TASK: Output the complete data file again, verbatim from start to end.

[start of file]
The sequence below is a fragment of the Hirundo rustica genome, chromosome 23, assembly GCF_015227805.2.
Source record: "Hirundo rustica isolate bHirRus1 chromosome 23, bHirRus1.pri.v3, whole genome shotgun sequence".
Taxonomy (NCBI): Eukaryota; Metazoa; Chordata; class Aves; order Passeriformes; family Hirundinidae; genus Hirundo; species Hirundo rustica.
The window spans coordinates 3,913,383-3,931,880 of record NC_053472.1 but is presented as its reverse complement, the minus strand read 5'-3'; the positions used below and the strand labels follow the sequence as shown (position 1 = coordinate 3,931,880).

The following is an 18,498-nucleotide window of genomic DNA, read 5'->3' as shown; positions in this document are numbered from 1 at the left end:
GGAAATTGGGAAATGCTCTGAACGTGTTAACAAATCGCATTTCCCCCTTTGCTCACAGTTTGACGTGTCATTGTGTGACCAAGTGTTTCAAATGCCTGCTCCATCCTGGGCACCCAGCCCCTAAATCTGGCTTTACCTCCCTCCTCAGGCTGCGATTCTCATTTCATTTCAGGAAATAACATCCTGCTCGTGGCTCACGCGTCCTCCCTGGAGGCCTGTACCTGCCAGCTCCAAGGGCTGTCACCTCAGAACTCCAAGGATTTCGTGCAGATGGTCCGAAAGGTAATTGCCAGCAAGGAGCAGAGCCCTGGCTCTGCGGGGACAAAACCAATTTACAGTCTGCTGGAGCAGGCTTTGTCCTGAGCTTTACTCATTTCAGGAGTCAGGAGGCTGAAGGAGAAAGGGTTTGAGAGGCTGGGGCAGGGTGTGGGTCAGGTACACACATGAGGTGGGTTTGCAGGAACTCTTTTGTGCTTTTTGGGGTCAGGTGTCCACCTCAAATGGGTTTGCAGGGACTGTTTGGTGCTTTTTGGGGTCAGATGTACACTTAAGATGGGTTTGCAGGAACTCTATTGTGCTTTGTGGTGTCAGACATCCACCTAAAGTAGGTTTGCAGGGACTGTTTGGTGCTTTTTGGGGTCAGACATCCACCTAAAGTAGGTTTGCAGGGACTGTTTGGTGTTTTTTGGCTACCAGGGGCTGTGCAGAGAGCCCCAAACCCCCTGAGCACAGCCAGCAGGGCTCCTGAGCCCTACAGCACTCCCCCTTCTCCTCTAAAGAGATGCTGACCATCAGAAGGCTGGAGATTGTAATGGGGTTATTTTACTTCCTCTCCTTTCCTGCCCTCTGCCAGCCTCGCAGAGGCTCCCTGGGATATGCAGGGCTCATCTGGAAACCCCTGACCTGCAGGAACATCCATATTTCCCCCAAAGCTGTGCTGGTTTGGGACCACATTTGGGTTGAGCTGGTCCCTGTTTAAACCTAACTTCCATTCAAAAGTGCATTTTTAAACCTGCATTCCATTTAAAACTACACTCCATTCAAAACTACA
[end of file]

The sequence below is a fragment of the Hirundo rustica genome, chromosome 23, assembly GCF_015227805.2.
Source record: "Hirundo rustica isolate bHirRus1 chromosome 23, bHirRus1.pri.v3, whole genome shotgun sequence".
Taxonomy (NCBI): Eukaryota; Metazoa; Chordata; class Aves; order Passeriformes; family Hirundinidae; genus Hirundo; species Hirundo rustica.
The window spans coordinates 3,913,383-3,931,880 of record NC_053472.1 but is presented as its reverse complement, the minus strand read 5'-3'; the positions used below and the strand labels follow the sequence as shown (position 1 = coordinate 3,931,880).

The following is an 18,498-nucleotide window of genomic DNA, read 5'->3' as shown; positions in this document are numbered from 1 at the left end:
GGAAATTGGGAAATGCTCTGAACGTGTTAACAAATCGCATTTCCCCCTTTGCTCACAGTTTGACGTGTCATTGTGTGACCAAGTGTTTCAAATGCCTGCTCCATCCTGGGCACCCAGCCCCTAAATCTGGCTTTACCTCCCTCCTCAGGCTGCGATTCTCATTTCATTTCAGGAAATAACATCCTGCTCGTGGCTCACGCGTCCTCCCTGGAGGCCTGTACCTGCCAGCTCCAAGGGCTGTCACCTCAGAACTCCAAGGATTTCGTGCAGATGGTCCGAAAGGTAATTGCCAGCAAGGAGCAGAGCCCTGGCTCTGCGGGGACAAAACCAATTTACAGTCTGCTGGAGCAGGCTTTGTCCTGAGCTTTACTCATTTCAGGAGTCAGGAGGCTGAAGGAGAAAGGGTTTGAGAGGCTGGGGCAGGGTGTGGGTCAGGTACACACATGAGGTGGGTTTGCAGGAACTCTTTTGTGCTTTTTGGGGTCAGGTGTCCACCTCAAATGGGTTTGCAGGGACTGTTTGGTGCTTTTTGGGGTCAGATGTACACTTAAGATGGGTTTGCAGGAACTCTATTGTGCTTTGTGGTGTCAGACATCCACCTAAAGTAGGTTTGCAGGGACTGTTTGGTGCTTTTTGGGGTCAGACATCCACCTAAAGTAGGTTTGCAGGGACTGTTTGGTGTTTTTTGGCTACCAGGGGCTGTGCAGAGAGCCCCAAACCCCCTGAGCACAGCCAGCAGGGCTCCTGAGCCCTACAGCACTCCCCCTTCTCCTCTAAAGAGATGCTGACCATCAGAAGGCTGGAGATTGTAATGGGGTTATTTTACTTCCTCTCCTTTCCTGCCCTCTGCCAGCCTCGCAGAGGCTCCCTGGGATATGCAGGGCTCATCTGGAAACCCCTGACCTGCAGGAACATCCATATTTCCCCCAAAGCTGTGCTGGTTTGGGACCACATTTGGGTTGAGCTGGTCCCTGTTTAAACCTAACTTCCATTCAAAAGTGCATTTTTAAACCTGCATTCCATTTAAAACTACACTCCATTCAAAACTACA